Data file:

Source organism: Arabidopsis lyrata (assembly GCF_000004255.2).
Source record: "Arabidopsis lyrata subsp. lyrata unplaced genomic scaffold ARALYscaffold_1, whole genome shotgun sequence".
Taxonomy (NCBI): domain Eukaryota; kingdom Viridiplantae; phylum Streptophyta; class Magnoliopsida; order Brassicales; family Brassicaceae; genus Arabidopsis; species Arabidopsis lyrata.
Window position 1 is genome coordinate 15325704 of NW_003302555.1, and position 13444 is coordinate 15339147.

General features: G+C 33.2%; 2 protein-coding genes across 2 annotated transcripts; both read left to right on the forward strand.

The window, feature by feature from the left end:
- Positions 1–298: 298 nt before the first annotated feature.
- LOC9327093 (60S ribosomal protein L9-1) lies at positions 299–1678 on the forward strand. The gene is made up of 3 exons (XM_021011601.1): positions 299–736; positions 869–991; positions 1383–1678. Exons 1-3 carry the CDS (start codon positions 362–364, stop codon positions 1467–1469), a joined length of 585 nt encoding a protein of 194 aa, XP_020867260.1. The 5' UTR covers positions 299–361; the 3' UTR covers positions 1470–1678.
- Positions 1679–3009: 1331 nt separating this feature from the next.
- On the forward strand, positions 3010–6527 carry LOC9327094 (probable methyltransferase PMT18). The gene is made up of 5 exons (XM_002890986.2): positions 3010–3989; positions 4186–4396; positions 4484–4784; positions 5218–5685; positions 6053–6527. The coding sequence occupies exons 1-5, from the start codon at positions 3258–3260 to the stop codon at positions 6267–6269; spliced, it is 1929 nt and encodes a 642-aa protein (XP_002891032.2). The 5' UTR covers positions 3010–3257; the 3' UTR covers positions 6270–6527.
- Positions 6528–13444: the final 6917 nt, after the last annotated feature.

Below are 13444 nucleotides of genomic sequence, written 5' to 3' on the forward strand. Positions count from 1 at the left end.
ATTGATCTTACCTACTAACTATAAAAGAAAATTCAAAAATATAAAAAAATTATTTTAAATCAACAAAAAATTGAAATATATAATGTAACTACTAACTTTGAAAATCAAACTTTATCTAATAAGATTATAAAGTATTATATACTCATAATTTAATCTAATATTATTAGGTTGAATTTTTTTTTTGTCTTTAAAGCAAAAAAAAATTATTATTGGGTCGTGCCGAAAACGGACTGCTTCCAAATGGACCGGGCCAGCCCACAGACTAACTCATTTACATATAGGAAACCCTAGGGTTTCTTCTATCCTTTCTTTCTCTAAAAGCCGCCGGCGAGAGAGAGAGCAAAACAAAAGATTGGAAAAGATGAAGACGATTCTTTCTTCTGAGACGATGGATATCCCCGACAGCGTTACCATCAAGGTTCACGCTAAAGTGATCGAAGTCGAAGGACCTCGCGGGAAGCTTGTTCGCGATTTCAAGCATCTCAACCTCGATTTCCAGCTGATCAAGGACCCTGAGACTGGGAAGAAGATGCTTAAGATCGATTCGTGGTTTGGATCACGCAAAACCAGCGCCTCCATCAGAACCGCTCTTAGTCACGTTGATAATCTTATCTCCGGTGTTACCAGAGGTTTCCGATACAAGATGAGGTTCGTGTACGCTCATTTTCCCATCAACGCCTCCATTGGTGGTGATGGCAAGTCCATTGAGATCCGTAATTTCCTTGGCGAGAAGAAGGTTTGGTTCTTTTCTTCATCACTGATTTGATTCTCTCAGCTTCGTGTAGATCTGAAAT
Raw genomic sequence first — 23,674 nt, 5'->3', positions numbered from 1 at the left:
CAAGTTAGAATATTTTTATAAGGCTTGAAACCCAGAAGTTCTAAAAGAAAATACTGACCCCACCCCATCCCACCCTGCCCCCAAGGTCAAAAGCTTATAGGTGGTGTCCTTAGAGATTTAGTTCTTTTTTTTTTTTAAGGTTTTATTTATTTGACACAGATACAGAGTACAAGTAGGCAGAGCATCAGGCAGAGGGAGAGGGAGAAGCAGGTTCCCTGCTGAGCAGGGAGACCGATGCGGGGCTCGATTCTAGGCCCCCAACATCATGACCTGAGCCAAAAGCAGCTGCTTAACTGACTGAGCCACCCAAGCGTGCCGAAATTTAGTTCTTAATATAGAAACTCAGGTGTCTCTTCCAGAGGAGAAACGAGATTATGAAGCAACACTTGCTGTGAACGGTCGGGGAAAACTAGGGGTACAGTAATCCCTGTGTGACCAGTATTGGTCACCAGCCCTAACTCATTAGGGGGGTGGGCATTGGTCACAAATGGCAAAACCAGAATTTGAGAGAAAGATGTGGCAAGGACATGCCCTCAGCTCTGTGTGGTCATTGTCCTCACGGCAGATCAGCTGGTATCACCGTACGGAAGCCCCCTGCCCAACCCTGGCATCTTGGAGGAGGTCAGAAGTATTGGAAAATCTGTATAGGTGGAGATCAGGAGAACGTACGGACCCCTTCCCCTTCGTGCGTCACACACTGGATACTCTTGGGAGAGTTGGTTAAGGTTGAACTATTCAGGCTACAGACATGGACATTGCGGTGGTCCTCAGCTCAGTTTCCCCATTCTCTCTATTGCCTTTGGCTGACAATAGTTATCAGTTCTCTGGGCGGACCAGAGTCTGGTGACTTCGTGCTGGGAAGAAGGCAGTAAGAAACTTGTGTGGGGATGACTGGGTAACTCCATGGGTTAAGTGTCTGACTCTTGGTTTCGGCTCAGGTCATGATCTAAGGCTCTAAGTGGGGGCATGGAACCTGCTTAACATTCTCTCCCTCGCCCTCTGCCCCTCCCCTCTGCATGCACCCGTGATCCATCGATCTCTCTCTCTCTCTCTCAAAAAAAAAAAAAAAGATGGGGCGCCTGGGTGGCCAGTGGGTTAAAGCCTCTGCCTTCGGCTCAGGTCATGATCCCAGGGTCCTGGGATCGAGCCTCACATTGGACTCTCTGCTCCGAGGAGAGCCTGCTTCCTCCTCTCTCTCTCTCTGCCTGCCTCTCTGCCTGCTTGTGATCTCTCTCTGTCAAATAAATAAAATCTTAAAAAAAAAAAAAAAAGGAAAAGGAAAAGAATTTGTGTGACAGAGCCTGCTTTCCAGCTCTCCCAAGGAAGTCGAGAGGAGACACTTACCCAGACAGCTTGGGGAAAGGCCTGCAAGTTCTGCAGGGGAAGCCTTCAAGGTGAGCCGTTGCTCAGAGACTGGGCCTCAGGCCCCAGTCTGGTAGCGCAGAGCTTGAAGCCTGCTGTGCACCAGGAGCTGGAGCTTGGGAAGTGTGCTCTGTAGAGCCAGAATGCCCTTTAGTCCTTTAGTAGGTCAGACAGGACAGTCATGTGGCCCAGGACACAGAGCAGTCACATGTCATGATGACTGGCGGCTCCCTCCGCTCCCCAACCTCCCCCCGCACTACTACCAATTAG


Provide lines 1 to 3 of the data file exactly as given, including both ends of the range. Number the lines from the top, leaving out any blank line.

Source organism: Arabidopsis lyrata (assembly GCF_000004255.2).
Source record: "Arabidopsis lyrata subsp. lyrata unplaced genomic scaffold ARALYscaffold_1, whole genome shotgun sequence".
Taxonomy (NCBI): domain Eukaryota; kingdom Viridiplantae; phylum Streptophyta; class Magnoliopsida; order Brassicales; family Brassicaceae; genus Arabidopsis; species Arabidopsis lyrata.